Children often wipe their runny nose with the palm of their hand in an upward motion.

Number eighticon

Mouth Breathing
Nasal congestion can cause children to breathe through their mouths.

How to Tell if Your Child Has Allergies

Determining what children are allergic to is the first step toward managing their allergy symptoms. Remember; you are not alone. Millions of children suffer from seasonal allergiesX seasonal allergies
A chronic disease characterized by an overreaction of the immune system to certain allergens commonly found outside, such as tree, grass, or weed pollens,or mold spores. Also called hay fever, outdoor allergies.
each year. Pediatricians and allergists are experts and are there to help. Ask yourself the following questions:

Do you have a family history?
Children are much more likely to develop allergies if one or both of their parents are sufferers. While your child might not inherit your particular allergyX allergy
An exaggerated response of the immune system to a substance that is ordinarily harmless.
, family history can help you pinpoint whether your child’s symptoms are allergies or something else.

Do symptoms go away after a week or two?
If your child shows allergyX allergy
An exaggerated response of the immune system to a substance that is ordinarily harmless.
symptoms, but they disappear completely after a week or two, chances are they were suffering from a cold. Allergies tend to stick around for entire seasons, although they can be more or less severe based on pollenX pollen
A fine, powdery substance, typically yellow, consisting of microscopic grains discharged from the male part of a flower called stamens or from the male cone of a tree.
count, weather and other factors.

Where do allergies occur?
If respiratory symptoms are worse outdoors than indoors, chances are your child is allergic to pollenX pollen
A fine, powdery substance, typically yellow, consisting of microscopic grains discharged from the male part of a flower called stamens or from the male cone of a tree.
from weeds, grass or trees. If symptoms are worse indoors, the likely culprit is dust mitesX dust mites
A common trigger for indoor allergies. They are microscopic mites that live in the fibers of pillows, mattresses, blankets and carpet. They live off of our dead skin cells. Inhalation of their droppings can cause allergic reactions such as runny nose, sneezing and nasal congestion.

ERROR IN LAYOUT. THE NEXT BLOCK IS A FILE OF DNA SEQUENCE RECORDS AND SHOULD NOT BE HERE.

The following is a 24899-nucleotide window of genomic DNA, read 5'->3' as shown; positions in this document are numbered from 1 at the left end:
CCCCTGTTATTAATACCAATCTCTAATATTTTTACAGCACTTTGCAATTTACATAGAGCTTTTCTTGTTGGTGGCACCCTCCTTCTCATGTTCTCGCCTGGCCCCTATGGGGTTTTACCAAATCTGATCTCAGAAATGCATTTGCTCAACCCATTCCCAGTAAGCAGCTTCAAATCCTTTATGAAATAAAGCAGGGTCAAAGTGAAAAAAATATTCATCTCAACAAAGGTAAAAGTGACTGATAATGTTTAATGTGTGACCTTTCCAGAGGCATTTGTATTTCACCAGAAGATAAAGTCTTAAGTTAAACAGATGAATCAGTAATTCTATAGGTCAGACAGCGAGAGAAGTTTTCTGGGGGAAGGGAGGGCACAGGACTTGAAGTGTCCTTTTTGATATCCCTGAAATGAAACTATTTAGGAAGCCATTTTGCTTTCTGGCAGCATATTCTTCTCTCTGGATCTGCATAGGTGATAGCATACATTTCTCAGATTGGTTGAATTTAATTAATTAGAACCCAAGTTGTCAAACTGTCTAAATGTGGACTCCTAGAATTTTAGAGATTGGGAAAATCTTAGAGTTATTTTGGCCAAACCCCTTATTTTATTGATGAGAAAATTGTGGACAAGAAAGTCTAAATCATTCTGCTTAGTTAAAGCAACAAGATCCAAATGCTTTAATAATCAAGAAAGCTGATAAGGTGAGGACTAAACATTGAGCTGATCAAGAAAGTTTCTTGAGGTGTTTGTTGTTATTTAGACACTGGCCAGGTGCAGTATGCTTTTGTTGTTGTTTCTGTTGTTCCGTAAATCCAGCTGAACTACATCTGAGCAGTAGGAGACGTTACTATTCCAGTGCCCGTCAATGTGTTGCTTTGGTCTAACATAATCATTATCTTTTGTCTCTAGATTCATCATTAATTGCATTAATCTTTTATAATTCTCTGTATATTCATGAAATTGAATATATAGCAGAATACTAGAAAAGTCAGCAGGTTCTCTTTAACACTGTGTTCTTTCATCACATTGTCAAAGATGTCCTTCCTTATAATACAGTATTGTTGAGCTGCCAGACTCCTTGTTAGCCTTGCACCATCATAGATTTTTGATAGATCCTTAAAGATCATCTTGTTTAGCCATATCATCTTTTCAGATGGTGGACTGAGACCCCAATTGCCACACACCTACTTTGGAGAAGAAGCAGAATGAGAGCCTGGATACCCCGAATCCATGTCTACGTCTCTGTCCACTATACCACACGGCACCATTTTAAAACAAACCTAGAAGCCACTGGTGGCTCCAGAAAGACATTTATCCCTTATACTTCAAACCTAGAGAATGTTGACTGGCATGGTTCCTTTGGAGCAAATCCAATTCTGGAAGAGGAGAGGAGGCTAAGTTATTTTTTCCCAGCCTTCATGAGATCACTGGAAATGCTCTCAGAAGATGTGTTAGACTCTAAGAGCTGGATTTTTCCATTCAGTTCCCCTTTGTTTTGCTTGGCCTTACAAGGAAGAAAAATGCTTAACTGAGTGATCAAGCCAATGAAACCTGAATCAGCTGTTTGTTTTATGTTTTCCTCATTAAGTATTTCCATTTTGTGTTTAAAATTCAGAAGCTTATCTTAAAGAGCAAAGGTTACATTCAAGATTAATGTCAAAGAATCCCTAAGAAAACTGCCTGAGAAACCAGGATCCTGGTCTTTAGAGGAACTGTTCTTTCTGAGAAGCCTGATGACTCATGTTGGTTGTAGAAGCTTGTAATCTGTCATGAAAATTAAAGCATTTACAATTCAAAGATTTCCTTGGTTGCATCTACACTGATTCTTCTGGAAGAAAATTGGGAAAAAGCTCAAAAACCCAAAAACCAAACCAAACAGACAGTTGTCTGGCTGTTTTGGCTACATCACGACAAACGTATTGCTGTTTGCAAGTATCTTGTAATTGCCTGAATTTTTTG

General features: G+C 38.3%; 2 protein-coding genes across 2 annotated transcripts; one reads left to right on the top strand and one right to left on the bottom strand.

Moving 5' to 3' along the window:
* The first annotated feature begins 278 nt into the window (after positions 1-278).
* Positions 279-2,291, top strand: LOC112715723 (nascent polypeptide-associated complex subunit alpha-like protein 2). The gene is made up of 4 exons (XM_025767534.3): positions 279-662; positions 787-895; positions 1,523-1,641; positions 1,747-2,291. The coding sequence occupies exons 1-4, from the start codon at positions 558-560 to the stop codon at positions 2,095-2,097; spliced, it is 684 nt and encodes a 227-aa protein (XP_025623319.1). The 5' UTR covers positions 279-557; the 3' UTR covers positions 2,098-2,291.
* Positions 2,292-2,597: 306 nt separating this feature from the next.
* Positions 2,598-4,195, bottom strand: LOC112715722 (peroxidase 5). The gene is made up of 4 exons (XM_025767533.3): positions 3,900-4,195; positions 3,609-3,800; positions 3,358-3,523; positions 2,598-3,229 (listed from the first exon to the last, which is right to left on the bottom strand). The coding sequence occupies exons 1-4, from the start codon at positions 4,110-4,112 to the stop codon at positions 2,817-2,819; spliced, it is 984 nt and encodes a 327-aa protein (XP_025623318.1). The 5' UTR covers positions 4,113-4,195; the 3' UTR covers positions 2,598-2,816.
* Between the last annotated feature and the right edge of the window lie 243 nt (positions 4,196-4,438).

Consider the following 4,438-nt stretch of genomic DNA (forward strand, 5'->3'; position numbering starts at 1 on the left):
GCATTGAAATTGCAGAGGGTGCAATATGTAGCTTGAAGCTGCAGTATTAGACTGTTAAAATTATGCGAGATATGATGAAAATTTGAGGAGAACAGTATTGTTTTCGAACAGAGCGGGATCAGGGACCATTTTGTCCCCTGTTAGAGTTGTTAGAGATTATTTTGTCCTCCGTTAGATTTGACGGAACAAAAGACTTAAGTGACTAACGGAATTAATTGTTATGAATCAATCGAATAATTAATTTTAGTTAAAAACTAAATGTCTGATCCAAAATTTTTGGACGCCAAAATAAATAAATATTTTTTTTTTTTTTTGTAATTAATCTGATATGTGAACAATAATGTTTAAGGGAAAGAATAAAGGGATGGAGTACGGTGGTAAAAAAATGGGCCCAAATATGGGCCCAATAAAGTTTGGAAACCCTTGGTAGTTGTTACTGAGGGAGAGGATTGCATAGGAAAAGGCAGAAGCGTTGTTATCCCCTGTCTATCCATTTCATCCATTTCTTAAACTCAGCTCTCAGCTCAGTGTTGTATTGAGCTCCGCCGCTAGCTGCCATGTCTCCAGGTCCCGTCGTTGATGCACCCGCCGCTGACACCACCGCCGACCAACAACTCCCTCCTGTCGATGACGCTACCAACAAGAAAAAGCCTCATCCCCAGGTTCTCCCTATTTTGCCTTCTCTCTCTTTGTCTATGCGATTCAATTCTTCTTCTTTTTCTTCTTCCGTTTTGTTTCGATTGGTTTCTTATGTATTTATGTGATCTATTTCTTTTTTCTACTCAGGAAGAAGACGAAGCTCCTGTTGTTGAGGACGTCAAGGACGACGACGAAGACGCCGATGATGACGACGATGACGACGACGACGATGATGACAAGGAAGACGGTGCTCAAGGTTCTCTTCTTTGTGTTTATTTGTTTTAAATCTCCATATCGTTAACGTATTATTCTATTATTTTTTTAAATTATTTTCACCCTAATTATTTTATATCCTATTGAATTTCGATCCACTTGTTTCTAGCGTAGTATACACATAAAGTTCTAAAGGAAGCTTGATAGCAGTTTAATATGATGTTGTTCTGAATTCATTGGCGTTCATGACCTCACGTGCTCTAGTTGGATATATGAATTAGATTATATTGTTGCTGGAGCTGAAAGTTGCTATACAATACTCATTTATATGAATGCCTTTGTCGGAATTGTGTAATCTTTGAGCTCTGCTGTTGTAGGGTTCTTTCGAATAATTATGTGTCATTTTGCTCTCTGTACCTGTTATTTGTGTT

or pet dander. MoldX Mold
Parasitic, microscopic fungi (like Alternaria) that float in the air like pollen. Mold spores are a common trigger for allergies and can be found in damp areas, such as the basement or bathroom, as well as outdoors in grass, leaf piles, hay, mulch or under mushrooms.
allergies can be triggered indoors or out.

When do allergies occur?
If your child only has allergic reactions in spring, chances are they are suffering from outdoor allergies. Indoor allergiesX Indoor allergies
Characterized by an overreaction of the immune system to certain allergens (see Allergens) commonly found indoors, such as mold spores, pet dander, cockroaches or dust mites (also called perennial allergies). Indoor allergies tend to last longer than allergies caused by exposure to outdoor…
can occur all year round but are more noticeable in colder months when children spend more time inside.

What does my pediatrician say?
Tests from a qualified allergistX allergist
An allergist/immunologist (commonly referred to as an allergist) is a physician specially trained to diagnose, treat and manage allergies, asthma, and immunologic disorders, including primary immunodeficiency disorders. These conditions range from the very common to the very rare, spanning all ages…
will help determine the exact cause of your child’s allergies. Once it’s clear what triggers their symptoms, you can take active steps to help your child avoid those substances and develop an effective treatment plan. Allergies are very manageable. Hopefully, your child will be back to normal in no time, enjoying the outdoors and playing to the fullest.